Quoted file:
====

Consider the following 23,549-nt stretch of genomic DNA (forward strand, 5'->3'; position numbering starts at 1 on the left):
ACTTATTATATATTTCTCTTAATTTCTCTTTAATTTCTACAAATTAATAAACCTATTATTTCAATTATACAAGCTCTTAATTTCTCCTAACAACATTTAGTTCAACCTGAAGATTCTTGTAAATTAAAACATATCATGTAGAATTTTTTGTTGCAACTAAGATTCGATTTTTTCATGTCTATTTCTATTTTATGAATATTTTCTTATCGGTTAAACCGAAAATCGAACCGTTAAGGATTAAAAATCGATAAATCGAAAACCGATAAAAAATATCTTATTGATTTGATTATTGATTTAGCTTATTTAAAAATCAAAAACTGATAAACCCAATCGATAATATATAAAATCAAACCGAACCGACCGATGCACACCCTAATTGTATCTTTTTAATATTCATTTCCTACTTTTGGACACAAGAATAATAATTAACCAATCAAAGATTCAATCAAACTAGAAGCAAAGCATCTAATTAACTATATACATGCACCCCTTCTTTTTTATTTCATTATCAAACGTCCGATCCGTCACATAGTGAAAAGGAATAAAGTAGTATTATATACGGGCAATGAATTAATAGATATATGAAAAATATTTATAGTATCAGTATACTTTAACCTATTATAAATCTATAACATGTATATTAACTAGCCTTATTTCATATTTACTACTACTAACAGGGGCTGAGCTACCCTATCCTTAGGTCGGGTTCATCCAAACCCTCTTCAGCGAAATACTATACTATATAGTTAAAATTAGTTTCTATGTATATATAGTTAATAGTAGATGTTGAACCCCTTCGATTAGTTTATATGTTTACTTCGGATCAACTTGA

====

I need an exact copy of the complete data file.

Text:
Consider the following 23,549-nt stretch of genomic DNA (forward strand, 5'->3'; position numbering starts at 1 on the left):
ACTTATTATATATTTCTCTTAATTTCTCTTTAATTTCTACAAATTAATAAACCTATTATTTCAATTATACAAGCTCTTAATTTCTCCTAACAACATTTAGTTCAACCTGAAGATTCTTGTAAATTAAAACATATCATGTAGAATTTTTTGTTGCAACTAAGATTCGATTTTTTCATGTCTATTTCTATTTTATGAATATTTTCTTATCGGTTAAACCGAAAATCGAACCGTTAAGGATTAAAAATCGATAAATCGAAAACCGATAAAAAATATCTTATTGATTTGATTATTGATTTAGCTTATTTAAAAATCAAAAACTGATAAACCCAATCGATAATATATAAAATCAAACCGAACCGACCGATGCACACCCTAATTGTATCTTTTTAATATTCATTTCCTACTTTTGGACACAAGAATAATAATTAACCAATCAAAGATTCAATCAAACTAGAAGCAAAGCATCTAATTAACTATATACATGCACCCCTTCTTTTTTATTTCATTATCAAACGTCCGATCCGTCACATAGTGAAAAGGAATAAAGTAGTATTATATACGGGCAATGAATTAATAGATATATGAAAAATATTTATAGTATCAGTATACTTTAACCTATTATAAATCTATAACATGTATATTAACTAGCCTTATTTCATATTTACTACTACTAACAGGGGCTGAGCTACCCTATCCTTAGGTCGGGTTCATCCAAACCCTCTTCAGCGAAATACTATACTATATAGTTAAAATTAGTTTCTATGTATATATAGTTAATAGTAGATGTTGAACCCCTTCGATTAGTTTATATGTTTACTTCGGATCAACTTGA